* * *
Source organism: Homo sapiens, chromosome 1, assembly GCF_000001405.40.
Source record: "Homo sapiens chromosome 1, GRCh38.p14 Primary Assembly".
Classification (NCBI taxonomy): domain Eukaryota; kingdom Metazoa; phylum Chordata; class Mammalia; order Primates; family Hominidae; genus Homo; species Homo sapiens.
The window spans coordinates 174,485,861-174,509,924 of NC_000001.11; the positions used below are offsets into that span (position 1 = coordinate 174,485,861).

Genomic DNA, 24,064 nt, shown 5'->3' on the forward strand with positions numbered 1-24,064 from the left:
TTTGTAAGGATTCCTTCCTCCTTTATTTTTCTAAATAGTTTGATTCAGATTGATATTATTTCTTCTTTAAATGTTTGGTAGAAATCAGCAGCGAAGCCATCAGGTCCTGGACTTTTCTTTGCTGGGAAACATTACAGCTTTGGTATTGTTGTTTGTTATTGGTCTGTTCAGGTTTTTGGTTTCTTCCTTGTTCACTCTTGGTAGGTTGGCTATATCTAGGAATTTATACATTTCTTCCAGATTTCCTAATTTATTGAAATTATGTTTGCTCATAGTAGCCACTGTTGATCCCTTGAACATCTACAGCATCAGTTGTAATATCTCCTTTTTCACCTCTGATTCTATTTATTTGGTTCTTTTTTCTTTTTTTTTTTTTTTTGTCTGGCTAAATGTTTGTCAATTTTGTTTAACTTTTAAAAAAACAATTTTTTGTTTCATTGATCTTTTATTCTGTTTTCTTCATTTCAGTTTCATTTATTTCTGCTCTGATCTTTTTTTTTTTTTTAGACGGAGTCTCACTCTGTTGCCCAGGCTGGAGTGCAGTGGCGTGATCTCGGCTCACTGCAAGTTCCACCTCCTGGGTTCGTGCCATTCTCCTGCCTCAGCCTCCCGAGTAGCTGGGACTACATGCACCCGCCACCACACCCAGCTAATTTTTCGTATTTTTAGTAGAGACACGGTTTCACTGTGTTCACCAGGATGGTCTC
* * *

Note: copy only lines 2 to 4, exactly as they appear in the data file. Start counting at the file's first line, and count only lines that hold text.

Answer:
Source record: "Homo sapiens chromosome 1, GRCh38.p14 Primary Assembly".
Classification (NCBI taxonomy): domain Eukaryota; kingdom Metazoa; phylum Chordata; class Mammalia; order Primates; family Hominidae; genus Homo; species Homo sapiens.
The window spans coordinates 174,485,861-174,509,924 of NC_000001.11; the positions used below are offsets into that span (position 1 = coordinate 174,485,861).